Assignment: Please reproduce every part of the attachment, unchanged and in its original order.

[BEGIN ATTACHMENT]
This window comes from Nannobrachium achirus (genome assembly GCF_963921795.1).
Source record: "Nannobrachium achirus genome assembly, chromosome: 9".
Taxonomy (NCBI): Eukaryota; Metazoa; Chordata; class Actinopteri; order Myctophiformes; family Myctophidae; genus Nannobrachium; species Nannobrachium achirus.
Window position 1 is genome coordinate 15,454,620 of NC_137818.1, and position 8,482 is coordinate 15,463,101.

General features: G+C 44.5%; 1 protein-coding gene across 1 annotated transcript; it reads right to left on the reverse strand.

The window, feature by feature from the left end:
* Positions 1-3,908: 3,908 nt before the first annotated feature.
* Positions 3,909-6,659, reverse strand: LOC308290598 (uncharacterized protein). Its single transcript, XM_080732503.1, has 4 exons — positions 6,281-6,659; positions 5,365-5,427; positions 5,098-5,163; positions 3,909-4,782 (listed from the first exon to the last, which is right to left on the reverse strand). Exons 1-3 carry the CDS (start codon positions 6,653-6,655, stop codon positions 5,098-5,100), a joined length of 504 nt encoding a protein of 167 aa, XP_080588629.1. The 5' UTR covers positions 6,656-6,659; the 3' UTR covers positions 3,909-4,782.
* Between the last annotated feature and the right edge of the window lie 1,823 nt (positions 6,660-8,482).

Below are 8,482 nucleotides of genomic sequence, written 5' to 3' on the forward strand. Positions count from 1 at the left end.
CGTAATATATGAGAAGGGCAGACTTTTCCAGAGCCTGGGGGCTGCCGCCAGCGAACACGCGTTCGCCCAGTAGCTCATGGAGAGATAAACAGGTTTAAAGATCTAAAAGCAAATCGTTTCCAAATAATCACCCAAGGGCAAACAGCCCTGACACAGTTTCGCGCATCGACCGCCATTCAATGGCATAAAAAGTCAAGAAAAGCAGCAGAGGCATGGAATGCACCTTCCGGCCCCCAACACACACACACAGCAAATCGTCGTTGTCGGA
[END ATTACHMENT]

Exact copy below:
This window comes from Nannobrachium achirus (genome assembly GCF_963921795.1).
Source record: "Nannobrachium achirus genome assembly, chromosome: 9".
Taxonomy (NCBI): Eukaryota; Metazoa; Chordata; class Actinopteri; order Myctophiformes; family Myctophidae; genus Nannobrachium; species Nannobrachium achirus.
Window position 1 is genome coordinate 15,454,620 of NC_137818.1, and position 8,482 is coordinate 15,463,101.

General features: G+C 44.5%; 1 protein-coding gene across 1 annotated transcript; it reads right to left on the reverse strand.

The window, feature by feature from the left end:
* Positions 1-3,908: 3,908 nt before the first annotated feature.
* Positions 3,909-6,659, reverse strand: LOC308290598 (uncharacterized protein). Its single transcript, XM_080732503.1, has 4 exons — positions 6,281-6,659; positions 5,365-5,427; positions 5,098-5,163; positions 3,909-4,782 (listed from the first exon to the last, which is right to left on the reverse strand). Exons 1-3 carry the CDS (start codon positions 6,653-6,655, stop codon positions 5,098-5,100), a joined length of 504 nt encoding a protein of 167 aa, XP_080588629.1. The 5' UTR covers positions 6,656-6,659; the 3' UTR covers positions 3,909-4,782.
* Between the last annotated feature and the right edge of the window lie 1,823 nt (positions 6,660-8,482).

Below are 8,482 nucleotides of genomic sequence, written 5' to 3' on the forward strand. Positions count from 1 at the left end.
CGTAATATATGAGAAGGGCAGACTTTTCCAGAGCCTGGGGGCTGCCGCCAGCGAACACGCGTTCGCCCAGTAGCTCATGGAGAGATAAACAGGTTTAAAGATCTAAAAGCAAATCGTTTCCAAATAATCACCCAAGGGCAAACAGCCCTGACACAGTTTCGCGCATCGACCGCCATTCAATGGCATAAAAAGTCAAGAAAAGCAGCAGAGGCATGGAATGCACCTTCCGGCCCCCAACACACACACACAGCAAATCGTCGTTGTCGGA